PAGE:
Effects of metals and microbial community on the activity and diversity of Springtail (Collembola) populations in Marion Island sub-Antarctic Indian Ocean
(with Prof. Rosemary Dorrington and Dr Gwynneth Matcher)
Antarctica and the sub-Antarctic environment presents a relatively isolated environment protected by the circumpolar atmospheric and oceanic currents; as such it is an ideal place to develop studies on dispersion of global pollutants. However, in recent years, some studies have suggested that Antarctica is no longer a pristine environment due to the gradual emergence of certain pollutants from various sources, which have been measured in different environmental matrices. Springtails, together with mites, are the most abundant soil arthropods; consequently, much toxicity data on metals has recently become available for these species.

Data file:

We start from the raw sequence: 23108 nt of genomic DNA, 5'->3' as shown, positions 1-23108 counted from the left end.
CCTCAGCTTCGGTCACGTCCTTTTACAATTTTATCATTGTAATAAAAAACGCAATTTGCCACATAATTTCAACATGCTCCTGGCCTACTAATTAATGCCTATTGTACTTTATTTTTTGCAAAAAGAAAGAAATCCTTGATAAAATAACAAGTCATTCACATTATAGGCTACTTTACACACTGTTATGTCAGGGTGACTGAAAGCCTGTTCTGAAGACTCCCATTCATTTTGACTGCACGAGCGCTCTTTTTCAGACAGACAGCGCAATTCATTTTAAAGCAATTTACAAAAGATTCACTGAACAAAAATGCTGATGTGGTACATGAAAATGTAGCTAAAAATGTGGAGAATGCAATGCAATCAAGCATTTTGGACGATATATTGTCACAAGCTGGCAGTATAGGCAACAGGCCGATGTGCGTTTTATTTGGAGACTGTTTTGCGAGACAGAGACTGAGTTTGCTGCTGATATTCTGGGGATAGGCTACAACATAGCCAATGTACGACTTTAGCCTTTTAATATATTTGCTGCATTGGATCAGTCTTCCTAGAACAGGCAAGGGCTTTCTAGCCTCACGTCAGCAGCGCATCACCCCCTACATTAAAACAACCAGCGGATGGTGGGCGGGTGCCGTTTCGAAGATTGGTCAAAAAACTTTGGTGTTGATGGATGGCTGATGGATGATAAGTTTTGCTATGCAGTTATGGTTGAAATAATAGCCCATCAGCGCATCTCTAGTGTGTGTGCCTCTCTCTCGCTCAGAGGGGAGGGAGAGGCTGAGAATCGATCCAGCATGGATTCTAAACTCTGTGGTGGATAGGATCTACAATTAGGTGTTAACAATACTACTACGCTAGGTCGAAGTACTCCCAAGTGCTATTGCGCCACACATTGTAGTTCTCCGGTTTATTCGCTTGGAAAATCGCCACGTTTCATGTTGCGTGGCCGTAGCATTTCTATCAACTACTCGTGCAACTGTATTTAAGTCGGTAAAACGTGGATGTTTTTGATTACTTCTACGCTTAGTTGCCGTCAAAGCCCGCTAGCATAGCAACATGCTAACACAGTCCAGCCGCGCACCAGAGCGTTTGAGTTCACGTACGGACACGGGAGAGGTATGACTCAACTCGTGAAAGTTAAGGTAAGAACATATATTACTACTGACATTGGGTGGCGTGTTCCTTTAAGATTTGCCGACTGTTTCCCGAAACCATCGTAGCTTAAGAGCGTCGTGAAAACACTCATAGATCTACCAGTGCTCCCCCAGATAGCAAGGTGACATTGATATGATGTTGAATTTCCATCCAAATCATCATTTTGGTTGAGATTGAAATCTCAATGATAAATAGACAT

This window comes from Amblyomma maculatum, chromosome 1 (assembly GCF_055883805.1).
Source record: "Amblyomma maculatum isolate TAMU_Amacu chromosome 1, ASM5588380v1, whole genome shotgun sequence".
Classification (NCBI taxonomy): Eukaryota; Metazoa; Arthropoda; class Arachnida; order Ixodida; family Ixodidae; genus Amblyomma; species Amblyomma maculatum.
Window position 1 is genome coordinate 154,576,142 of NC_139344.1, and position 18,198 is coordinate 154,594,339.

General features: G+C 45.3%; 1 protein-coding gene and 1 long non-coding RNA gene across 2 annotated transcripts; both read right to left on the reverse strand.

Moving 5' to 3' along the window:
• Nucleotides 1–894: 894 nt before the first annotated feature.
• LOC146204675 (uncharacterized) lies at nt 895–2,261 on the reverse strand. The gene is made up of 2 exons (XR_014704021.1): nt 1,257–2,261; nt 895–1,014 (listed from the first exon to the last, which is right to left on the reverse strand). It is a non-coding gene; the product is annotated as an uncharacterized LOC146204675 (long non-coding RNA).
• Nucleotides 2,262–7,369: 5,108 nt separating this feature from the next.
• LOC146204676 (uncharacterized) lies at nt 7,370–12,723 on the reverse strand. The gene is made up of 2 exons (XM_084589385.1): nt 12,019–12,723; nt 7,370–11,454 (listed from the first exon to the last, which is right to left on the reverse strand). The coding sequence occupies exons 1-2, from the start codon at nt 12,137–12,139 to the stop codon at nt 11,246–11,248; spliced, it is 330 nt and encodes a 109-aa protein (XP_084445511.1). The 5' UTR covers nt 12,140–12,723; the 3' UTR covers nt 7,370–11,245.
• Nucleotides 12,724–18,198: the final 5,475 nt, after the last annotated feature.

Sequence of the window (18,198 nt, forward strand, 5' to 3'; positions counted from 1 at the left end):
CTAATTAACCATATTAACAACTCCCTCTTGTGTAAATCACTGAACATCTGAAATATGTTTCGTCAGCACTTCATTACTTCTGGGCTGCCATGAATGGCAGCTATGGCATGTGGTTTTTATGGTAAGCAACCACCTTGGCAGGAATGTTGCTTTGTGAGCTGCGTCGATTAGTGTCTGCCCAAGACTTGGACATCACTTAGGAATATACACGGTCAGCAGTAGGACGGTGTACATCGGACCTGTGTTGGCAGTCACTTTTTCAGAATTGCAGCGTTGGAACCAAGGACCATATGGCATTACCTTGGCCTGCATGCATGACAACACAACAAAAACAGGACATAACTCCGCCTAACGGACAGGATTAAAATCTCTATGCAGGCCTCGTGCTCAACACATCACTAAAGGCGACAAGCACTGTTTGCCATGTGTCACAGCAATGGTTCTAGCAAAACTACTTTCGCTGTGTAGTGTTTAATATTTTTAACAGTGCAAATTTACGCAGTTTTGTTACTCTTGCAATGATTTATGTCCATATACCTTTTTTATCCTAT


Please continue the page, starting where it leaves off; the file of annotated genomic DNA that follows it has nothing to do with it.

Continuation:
The influence of metal contamination on natural springtail communities has, however, only been the subject of a few studies. Thus, the monitoring of the levels of metals in soils is an important task for the assessment of the environmental health in the region. Sudharshan’s work is providing insights into the identity and composition of microbial soil communities from Marion Island. He will link some of the soil biotic and abiotic properties to the abundance and distribution of soil biota.